A BRONZE Age gold ring found in Garway legally qualifies as treasure, a coroner has ruled.

The damaged gold ring was found by hobby metal detectorist Stuart Thomas from Gwent whilst treasure hunting in the Herefordshire field in April last year.

The inquest heard that the ring, described as being similar to those found in Binstead, West Sussex, in 1998, had been found at a depth of around 4 inches in an area of pastureland which had previously been ploughed.

Neil Wilkin, Bronze Age Collection curator at the British Museum, told the inquest that the 13 millimetre by 23millimetre ring with a hook-and-eye type fastening was probably made during the Bronze Age.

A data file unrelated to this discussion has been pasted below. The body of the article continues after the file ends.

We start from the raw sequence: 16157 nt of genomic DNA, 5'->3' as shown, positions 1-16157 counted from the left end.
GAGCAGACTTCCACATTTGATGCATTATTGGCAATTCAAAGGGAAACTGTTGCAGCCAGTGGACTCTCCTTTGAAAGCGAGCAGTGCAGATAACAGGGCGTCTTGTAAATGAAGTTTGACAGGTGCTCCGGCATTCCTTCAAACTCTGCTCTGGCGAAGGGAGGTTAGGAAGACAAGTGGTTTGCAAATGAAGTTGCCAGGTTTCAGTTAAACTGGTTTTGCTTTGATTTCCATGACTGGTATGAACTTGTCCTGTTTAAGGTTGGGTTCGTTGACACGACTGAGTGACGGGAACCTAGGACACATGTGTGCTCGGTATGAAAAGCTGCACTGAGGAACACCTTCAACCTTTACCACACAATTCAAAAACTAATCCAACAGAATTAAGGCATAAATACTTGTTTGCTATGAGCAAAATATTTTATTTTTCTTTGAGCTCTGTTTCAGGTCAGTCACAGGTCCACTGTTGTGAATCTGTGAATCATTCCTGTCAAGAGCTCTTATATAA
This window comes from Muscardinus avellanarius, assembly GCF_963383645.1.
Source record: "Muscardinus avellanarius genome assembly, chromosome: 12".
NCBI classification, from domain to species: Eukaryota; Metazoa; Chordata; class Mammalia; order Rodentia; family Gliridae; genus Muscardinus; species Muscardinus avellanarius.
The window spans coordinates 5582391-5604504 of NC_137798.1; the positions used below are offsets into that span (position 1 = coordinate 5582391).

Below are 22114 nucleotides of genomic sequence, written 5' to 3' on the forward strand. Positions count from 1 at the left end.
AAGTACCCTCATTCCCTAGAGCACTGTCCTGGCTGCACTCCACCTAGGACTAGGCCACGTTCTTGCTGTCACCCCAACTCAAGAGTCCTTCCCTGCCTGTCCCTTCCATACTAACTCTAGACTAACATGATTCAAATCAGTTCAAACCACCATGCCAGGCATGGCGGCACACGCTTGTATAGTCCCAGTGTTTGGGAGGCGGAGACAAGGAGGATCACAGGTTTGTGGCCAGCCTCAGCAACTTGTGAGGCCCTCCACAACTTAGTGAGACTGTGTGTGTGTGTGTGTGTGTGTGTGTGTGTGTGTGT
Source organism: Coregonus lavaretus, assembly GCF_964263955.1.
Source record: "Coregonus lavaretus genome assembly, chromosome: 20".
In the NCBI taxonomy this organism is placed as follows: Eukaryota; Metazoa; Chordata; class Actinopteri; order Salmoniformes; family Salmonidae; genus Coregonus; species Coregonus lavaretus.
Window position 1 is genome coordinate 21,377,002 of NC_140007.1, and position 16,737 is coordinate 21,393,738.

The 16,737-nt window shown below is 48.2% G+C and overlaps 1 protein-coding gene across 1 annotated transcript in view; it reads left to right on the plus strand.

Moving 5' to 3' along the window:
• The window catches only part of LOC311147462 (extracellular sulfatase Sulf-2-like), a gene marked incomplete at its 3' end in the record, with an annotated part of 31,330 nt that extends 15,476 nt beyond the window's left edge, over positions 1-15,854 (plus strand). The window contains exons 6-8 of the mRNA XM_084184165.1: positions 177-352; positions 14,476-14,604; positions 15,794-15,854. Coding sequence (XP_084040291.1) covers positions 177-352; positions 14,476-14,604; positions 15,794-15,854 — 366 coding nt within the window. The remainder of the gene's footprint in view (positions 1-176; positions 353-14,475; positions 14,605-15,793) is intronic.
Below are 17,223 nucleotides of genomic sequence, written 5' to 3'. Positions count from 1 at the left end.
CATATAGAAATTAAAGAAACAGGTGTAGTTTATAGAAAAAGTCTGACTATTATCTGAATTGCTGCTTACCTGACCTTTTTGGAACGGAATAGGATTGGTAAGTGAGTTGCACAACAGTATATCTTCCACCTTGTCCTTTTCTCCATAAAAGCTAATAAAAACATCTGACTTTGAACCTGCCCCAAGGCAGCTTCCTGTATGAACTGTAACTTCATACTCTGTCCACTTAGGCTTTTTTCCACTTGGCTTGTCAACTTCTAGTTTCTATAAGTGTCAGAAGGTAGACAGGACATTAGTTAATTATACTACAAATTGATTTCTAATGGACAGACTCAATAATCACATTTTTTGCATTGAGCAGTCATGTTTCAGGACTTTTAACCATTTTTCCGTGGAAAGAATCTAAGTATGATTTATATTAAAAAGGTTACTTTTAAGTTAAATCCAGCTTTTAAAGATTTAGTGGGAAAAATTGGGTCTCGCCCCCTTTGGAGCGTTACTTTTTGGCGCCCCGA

Weighing 4.84 grams, tests revealed the ring's composition to be 88 to 90 per cent gold, 9 to 10 per cent silver, with the remainder being copper.

Herefordshire coroner Mark Bricknell concluded that the age and the gold content of the ring qualified it as treasure.

"I thought it was just a bottle top at first," said finder Mr Thomas, speaking after the inquest.

"But then I rubbed off some of the mud and realised that it was something a bit special. The land owner was amazed that it had been found in his field!"

The British Museum has confirmed that it would like to acquire the object, should no local museum be interested in acquiring it.